The heist has inadvertently (nice, huge emphasis on inadvertently) ignited a slave rebellion throughout the mine, which serves the crew only as a distraction for the guards. The chaos is interrupted a half dozen times or so by those jumpcuts back to the control room of adorable little droids enacting their pitifully amusing revenge on the equipment — slapping a keyboard with a cookie sheet-like pan, stomping on a control panel, etc. — while L3 shouts parodical quasi-Marxist battlecries, which… yes… include referring to the freed droids as “comrades.” She even radios Lando at one point and triumphantly proclaims that she’s “found her true calling.”

If and when a female character has a one-on-one conversation with another female character, it’s only about other male characters.

By the time the Uranium cart is within its last few yards of the awaiting Falcon, the riot has reached the landing bay and the guards around its perimeter have readjusted their priorities to disabling the ship’s landing gear. This interrupts Lando in the cockpit, who has chosen this time to work on dictating his autobiography because he’s a man who bothers to dresses himself well and is therefore oh so maniacally, comically, and unreasonably vain! How berserk! Still looking good as hell, he emerges and stands on the ramp to cover the rest of the crew’s return and loading of the dangerous Uranium with blaster fire, shouting the obligatory intermittent “come on, hurry up,” until L3 appears, also firing a blaster and shouting until she arrives in front of Lando, before noticing some commotion(?) with droids behind her and turning around, again fervently shouting more liberation cries. Lando doesn’t budge from the Falcon’s side, but yells after her, until he watches as she is shot repeatedly and falls, prompting him to run to her side. Filmed unnecessarily gruesomely, her head and shoulders separate from what’s left of her lower body when he first tries to hoist her up. Of course, his recklessness gets him shot in the arm, so Chewie returns to carry them both to the safety of the ship, where the injured Lando holds her head lovingly in his arms for her last moments, repeating “I can fix you, I can fix you.”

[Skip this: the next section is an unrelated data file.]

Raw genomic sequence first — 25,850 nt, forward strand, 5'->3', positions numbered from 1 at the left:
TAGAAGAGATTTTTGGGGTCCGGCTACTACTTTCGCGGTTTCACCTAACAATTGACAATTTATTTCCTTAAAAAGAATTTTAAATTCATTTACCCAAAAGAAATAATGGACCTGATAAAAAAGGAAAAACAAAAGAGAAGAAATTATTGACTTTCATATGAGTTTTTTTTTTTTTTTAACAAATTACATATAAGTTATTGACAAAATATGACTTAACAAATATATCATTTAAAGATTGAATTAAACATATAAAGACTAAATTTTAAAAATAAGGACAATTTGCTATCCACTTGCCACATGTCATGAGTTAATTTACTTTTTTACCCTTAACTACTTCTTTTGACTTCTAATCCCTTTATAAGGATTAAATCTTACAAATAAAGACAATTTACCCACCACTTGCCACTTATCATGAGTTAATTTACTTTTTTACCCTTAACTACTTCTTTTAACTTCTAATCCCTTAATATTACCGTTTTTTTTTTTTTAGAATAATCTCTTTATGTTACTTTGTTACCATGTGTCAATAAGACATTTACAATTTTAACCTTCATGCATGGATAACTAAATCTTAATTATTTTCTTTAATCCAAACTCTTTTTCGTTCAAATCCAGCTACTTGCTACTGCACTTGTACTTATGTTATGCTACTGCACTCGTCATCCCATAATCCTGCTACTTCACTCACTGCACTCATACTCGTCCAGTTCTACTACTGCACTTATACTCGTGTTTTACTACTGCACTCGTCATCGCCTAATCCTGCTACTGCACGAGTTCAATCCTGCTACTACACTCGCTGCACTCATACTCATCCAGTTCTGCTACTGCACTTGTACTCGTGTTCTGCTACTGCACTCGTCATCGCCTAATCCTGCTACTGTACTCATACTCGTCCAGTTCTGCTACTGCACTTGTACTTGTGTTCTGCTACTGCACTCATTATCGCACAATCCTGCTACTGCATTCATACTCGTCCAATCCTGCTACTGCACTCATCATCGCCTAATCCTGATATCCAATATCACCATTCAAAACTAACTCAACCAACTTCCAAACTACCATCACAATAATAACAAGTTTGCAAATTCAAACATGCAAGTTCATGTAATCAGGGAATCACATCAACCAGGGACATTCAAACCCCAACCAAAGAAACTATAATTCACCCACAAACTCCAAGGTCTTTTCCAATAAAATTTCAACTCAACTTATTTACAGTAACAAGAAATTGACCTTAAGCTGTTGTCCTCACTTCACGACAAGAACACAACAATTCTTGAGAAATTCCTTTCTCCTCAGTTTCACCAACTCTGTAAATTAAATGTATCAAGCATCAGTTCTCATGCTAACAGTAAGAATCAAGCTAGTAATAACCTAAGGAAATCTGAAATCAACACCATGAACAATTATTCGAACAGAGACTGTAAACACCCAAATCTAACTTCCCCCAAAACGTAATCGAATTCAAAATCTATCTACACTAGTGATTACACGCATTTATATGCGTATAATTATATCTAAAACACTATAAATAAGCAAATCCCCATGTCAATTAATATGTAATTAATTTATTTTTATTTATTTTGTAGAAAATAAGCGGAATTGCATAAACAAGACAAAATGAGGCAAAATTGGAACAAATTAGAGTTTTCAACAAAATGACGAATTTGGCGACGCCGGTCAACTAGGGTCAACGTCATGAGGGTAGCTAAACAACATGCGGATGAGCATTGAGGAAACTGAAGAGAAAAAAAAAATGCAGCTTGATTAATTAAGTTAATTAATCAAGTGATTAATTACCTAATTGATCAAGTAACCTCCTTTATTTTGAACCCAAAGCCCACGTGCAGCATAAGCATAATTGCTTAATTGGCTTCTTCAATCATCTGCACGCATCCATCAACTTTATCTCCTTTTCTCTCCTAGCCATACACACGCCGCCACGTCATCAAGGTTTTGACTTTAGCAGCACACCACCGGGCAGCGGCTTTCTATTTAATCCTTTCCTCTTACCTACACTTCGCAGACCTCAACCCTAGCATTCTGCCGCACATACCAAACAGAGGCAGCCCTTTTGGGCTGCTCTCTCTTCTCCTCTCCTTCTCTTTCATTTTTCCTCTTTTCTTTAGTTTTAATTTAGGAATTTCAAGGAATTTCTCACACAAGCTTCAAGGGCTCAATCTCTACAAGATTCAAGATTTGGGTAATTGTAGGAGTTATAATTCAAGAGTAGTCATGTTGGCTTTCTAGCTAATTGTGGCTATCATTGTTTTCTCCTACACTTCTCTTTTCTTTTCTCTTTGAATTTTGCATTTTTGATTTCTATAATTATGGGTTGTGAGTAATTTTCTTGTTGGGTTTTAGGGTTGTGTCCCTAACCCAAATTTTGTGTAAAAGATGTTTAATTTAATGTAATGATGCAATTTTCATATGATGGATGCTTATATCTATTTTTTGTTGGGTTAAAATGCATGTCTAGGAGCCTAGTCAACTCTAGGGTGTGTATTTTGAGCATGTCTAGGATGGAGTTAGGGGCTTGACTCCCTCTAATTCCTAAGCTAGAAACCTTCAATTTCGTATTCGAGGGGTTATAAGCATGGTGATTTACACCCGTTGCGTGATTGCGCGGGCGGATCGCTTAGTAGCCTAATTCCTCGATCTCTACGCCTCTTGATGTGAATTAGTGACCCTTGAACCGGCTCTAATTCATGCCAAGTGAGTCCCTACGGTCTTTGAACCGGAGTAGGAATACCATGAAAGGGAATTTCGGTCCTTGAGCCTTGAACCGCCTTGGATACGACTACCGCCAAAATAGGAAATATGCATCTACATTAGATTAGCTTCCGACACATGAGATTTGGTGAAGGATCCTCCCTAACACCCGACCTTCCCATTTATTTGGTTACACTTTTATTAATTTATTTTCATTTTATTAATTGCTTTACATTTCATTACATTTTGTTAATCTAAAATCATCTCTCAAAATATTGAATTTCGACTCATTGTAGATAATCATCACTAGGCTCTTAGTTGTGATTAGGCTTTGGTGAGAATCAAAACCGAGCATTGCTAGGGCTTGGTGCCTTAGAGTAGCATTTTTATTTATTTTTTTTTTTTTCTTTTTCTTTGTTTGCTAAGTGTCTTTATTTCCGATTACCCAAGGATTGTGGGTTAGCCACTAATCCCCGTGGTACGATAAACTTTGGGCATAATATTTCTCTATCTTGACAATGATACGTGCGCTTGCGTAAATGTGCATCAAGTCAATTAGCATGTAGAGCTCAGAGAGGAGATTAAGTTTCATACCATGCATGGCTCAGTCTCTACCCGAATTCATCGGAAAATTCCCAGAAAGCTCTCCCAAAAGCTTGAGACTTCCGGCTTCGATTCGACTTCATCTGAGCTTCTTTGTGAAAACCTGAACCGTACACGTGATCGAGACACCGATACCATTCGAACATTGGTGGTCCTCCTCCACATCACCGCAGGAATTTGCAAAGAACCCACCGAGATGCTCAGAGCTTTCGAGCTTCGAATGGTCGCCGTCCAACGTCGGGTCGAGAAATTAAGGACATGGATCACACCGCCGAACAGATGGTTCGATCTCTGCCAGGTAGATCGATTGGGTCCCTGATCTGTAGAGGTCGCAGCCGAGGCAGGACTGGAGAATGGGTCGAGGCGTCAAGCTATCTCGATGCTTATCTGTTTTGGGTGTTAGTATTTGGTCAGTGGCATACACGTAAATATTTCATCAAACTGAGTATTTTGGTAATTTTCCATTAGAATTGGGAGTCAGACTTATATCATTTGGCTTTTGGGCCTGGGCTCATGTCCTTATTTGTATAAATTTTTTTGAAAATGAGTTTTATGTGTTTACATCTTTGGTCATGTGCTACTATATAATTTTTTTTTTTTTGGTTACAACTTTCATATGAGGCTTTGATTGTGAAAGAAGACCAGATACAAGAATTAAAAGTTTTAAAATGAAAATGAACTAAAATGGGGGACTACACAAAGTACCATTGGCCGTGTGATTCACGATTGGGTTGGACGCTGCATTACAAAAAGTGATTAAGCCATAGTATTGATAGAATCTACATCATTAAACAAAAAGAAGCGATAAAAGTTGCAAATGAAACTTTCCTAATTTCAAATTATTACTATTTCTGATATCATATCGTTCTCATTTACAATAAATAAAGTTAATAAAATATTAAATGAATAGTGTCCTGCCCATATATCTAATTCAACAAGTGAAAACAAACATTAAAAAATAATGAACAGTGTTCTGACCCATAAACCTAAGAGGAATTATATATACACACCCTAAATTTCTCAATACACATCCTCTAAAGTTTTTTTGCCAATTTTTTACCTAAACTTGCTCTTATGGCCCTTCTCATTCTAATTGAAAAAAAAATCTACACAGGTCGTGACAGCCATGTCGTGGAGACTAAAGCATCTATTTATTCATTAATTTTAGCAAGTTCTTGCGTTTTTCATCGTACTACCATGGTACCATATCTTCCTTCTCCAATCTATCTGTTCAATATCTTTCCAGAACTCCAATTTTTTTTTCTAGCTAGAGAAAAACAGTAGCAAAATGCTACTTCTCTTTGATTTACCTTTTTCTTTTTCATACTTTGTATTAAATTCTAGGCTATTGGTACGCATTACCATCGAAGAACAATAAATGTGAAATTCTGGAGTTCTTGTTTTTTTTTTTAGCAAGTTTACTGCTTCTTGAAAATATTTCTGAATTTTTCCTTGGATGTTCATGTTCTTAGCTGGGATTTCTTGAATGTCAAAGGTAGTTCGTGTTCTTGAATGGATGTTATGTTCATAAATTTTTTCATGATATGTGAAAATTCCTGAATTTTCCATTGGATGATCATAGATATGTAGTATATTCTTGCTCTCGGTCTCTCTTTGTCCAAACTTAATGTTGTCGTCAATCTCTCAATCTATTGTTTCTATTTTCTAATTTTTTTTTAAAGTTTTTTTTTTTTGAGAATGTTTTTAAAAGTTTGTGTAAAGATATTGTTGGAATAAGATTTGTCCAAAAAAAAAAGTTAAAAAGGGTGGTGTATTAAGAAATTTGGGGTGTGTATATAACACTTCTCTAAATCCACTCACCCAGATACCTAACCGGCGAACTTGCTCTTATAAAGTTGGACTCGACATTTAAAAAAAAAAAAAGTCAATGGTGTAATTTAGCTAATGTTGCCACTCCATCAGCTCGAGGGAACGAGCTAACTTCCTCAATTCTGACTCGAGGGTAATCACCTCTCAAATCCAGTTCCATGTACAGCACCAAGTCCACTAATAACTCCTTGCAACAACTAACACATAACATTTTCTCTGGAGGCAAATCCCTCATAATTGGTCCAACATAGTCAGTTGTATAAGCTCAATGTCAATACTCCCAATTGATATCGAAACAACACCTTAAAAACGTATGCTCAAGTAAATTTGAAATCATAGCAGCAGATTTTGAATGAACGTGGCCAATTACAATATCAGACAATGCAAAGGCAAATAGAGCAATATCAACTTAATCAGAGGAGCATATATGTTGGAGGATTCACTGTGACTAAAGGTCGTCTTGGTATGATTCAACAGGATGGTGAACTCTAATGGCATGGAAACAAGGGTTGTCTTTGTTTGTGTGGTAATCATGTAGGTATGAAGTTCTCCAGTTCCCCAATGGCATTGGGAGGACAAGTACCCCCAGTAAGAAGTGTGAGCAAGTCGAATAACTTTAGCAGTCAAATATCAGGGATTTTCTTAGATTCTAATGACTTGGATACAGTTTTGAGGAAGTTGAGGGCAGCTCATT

Now, I understand that Star Wars movies (or their reviews, for that matter) are not the sort of entertainment one seeks out in order to examine the dynamics of power structures or elaborate cultural symbolism, but they all contain a significant amount of both. The sterile, cold, and bureaucratic Galactic Empire is the British Empire, the Rebellion and the Republic are the United States or its colonial precursors, the Jedi are vaguely Native American, and the Death Star is the Boston Tea Party. You’ve recognized this, I’m sure because it’s shoved in your ears most explicitly by their accents, and less so in your face by aesthetic influences, tactical philosophies, command etiquette, and posture, even. Solo’s main character is soaking in American Old Westness, which may or may not have led to its liberal saturation with the themes of individual rights, slavery, and liberation. Regardless, they’re certainly present, and most of them disturbingly for comedic effect.

As a silent character to the audience, it’s understandable that Chewbacca had too many limitations to occupy a strong second to Han Solo’s lead in the narrative’s eye, and perhaps the relationship between the two as portrayed in the previous films reeked so strongly of servitude that it was an inevitable element when the time came to write them their very own movie. In direct contrast to the firm place of all droids in the social hierarchy of the last 9 movies — addressing humans as “Master,” unapologetically spoken of as property, and traded and/or gifted as such by both protagonists and antagonists, etc. — what we see of Lando and L3 together is a genuinely and complexly affectionate partnership between equals, which Solo makes an effort to emphasize, if only to laugh at.